Students unsure of whether they want to pursue a career as a stockbroker, but who know they want to work in business, can benefit from this degree. A bachelor's in business teaches basics on topics like securities and stock trading, and some schools may offer a concentration in one of these subjects.
A bachelor's degree in finance provides a more concentrated curriculum. For this reason, a finance degree typically covers topics more closely related to stockbroking. Common finance courses teach students how to analyze the value of securities. Students also learn about financial accounting and finance banking.
A finance degree best suits students who possess confidence in pursuing a job as a stockbroker or a related position because it is not a comprehensive, multi-subject major. Finance majors can also earn jobs as financial advisers, accountants, auditors, and loan officers.
Before enrolling in a business or finance program, learners should review course descriptions to ensure that they align with their career goals. Admissions counselors can also help students select the right major.
Licensing and Credentials for Stockbrokers
At a minimum, stockbrokers must pass the Series 7 and Series 63 exams. These exams require sponsorship through a FINRA member firm. Individuals must also pass the SIE before taking the Series 7 and Series 63 exams.
The Series 7 license allows the holder to sell securities, but not futures and commodities. This license is also known as the General Securities Representative Qualification Examination. Many individuals who work in the financial planning field take this exam before earning additional certifications.
This exam covers topics like taxation, retirement plans, investment risk, and equity. It also includes questions that relate to client interactions. The exam consists of 125 questions and posts a time limit of 225 minutes. To pass, students must answer at least 90 questions correctly.
The Series 63 exam, also known as the Uniform Securities State Law Examination, includes 60 questions and allows students 75 minutes to complete. The exam requires 43 correct questions for a passing score. Once aspiring stockbrokers pass the Series 63 exam, they can facilitate the purchases and sales of mutual funds, bonds, and stocks in a state.
The Series 65 license is an additional credential stockbrokers can pursue. Passing this exam allows them to become a licensed investment advisor. Rather than taking the Series 63 and 65 exams separately, individuals can take a combination of the two through the Series 66 exam.
Advanced stockbrokers can earn additional certifications. For example, certified financial planners and financial advisors can offer comprehensive financial planning advice to their clients. Additional certifications allow professionals to offer more client services.
Earning certification to become a chartered financial consultant requires nine college-level courses that cover topics like estate planning and income tax planning. After earning these credentials, consultants must complete 30 hours of continuing education every two years.
Similarly, becoming a chartered financial analyst requires education in statistics, probability theory, and economics. The Chartered Financial Analysts Institute administers the exams for this certification. Applicants must pass three levels of exams, and each one requires about 100 hours of learning and studying.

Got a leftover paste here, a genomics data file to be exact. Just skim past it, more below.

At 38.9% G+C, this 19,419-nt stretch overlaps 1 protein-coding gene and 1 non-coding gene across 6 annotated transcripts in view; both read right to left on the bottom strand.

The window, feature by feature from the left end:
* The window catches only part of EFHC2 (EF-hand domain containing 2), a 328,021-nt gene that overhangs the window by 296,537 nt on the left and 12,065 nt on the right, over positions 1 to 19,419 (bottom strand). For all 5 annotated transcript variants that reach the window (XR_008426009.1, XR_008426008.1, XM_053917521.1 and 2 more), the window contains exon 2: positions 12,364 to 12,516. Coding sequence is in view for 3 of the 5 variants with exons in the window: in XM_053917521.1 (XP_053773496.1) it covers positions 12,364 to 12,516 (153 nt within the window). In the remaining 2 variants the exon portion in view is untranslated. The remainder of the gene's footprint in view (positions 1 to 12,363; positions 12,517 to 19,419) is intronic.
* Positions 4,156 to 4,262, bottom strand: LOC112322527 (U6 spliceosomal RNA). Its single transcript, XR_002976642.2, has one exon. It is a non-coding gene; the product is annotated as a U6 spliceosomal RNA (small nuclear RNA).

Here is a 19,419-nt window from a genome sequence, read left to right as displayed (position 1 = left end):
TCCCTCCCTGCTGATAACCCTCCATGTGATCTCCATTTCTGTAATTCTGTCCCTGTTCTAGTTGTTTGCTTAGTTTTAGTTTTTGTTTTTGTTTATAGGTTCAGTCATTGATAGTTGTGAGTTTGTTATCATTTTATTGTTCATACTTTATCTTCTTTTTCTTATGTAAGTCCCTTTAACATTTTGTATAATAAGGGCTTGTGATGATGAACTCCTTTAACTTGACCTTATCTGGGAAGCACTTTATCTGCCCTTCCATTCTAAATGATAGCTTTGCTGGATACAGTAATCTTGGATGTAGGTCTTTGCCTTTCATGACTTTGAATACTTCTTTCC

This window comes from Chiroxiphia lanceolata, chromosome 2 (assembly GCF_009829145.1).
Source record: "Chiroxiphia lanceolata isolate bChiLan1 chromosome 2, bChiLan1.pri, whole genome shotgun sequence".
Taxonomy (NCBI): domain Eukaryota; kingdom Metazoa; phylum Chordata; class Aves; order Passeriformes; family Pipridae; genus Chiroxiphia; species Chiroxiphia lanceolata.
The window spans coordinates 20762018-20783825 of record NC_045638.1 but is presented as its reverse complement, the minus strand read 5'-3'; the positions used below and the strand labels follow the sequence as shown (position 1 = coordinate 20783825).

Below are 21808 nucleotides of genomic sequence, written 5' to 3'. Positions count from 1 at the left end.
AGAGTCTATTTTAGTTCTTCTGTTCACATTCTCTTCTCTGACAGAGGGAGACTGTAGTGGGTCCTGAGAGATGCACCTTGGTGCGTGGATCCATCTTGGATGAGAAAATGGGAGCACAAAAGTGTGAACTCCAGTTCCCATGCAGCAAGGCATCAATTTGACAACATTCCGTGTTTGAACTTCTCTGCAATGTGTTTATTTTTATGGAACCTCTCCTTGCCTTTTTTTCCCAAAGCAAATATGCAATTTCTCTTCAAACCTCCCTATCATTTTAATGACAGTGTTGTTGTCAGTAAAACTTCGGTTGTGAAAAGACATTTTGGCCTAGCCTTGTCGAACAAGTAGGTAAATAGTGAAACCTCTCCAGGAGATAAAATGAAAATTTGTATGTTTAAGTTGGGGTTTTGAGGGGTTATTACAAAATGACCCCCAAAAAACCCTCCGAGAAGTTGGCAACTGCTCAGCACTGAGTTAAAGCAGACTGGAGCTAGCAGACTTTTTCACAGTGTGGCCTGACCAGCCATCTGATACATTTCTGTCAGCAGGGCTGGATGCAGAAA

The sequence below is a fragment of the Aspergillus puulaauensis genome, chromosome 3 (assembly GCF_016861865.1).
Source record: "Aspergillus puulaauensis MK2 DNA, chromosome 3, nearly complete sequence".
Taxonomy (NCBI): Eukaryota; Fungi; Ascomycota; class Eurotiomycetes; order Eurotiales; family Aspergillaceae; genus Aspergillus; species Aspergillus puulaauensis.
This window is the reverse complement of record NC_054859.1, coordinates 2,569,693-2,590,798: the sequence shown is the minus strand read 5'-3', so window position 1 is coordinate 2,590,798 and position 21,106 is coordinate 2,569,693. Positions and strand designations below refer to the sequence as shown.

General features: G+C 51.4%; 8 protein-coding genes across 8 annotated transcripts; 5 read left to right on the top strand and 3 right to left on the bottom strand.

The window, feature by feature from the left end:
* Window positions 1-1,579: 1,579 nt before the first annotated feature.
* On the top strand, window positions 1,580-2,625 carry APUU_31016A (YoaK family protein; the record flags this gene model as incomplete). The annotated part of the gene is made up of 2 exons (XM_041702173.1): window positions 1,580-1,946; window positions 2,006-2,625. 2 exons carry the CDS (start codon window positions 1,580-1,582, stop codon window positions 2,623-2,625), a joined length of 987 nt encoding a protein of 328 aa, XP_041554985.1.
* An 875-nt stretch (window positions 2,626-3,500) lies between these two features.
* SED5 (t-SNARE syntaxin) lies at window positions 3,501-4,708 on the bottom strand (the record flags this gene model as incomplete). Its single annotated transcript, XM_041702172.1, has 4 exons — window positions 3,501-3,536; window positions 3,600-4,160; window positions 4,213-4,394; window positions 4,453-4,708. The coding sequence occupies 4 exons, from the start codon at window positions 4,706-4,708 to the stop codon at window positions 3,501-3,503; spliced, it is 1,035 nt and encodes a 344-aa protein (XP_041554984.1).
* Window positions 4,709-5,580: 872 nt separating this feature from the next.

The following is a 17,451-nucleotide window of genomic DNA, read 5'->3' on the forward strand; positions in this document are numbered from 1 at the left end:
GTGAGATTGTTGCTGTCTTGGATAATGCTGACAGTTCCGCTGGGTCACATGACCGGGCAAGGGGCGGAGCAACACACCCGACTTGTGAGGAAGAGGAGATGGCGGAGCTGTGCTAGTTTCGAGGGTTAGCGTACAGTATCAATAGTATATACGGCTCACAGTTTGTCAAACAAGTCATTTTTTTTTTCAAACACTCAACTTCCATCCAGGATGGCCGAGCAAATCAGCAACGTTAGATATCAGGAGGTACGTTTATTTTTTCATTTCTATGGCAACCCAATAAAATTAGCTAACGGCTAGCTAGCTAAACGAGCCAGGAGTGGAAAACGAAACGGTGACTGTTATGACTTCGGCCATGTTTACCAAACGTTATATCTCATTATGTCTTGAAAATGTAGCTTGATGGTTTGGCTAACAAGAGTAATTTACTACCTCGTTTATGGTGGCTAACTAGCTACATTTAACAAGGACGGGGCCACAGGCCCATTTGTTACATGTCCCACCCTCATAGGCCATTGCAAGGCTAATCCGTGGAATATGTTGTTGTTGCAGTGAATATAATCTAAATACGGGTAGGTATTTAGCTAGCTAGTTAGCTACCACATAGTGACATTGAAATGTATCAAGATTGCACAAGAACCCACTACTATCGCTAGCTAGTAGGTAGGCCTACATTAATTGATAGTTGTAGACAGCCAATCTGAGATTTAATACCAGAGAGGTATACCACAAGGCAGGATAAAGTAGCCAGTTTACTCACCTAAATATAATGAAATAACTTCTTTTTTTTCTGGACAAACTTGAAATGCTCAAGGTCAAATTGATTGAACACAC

Graduate Business and Finance Programs
Aside from additional certifications and licenses, stockbrokers can enhance their qualifications by earning a graduate degree. Individuals can choose to pursue a graduate degree immediately after their bachelor's degree, but many choose to pursue a few years of professional experience beforehand.
On average, full-time learners need two years to complete a master's degree. Part-time learners take about four years.
A master of science in finance and a master of business administration (MBA) both prepare stockbrokers to succeed in their field. A master of science in finance offers a more focused curriculum than an MBA. This degree covers finance-related topics, like managerial accounting, investment analysis, and corporate finance.
Individuals who want a more comprehensive educational experience can pursue an MBA. This degree includes courses pertaining to finance, and it also covers topics like marketing, management, human resources, strategic planning, and operations.
Regardless of which option learners choose, a graduate degree prepares them to emerge as leaders within the finance or business field. Graduate courses teach students how to make big-picture decisions that influence an organization's success.
Learn more about the process of applying to a graduate program below.
Graduate Business & Finance Program: Admission Requirements
Graduate Business and Finance Program Courses
Through graduate coursework, learners practice research and analytical skills. In fact, most graduate programs require participants to submit a thesis or portfolio that demonstrates these skills. Some courses may also require essays and traditional exams.
See below for three common courses in finance and business graduate programs. Keep in mind that programs may not offer all of these courses. Before enrolling, prospective students should consult with a school's admissions department and review course descriptions. Certain programs may align with specific career goals more than others.
Master of Science (MS) in Finance Courses
Learners discover how to overcome business challenges. Course topics relate directly to the stockbroking field, including capital budgeting, corporate investing, and security analysis. Upon completion, students know how to make financial decisions and manage investments on behalf of a company.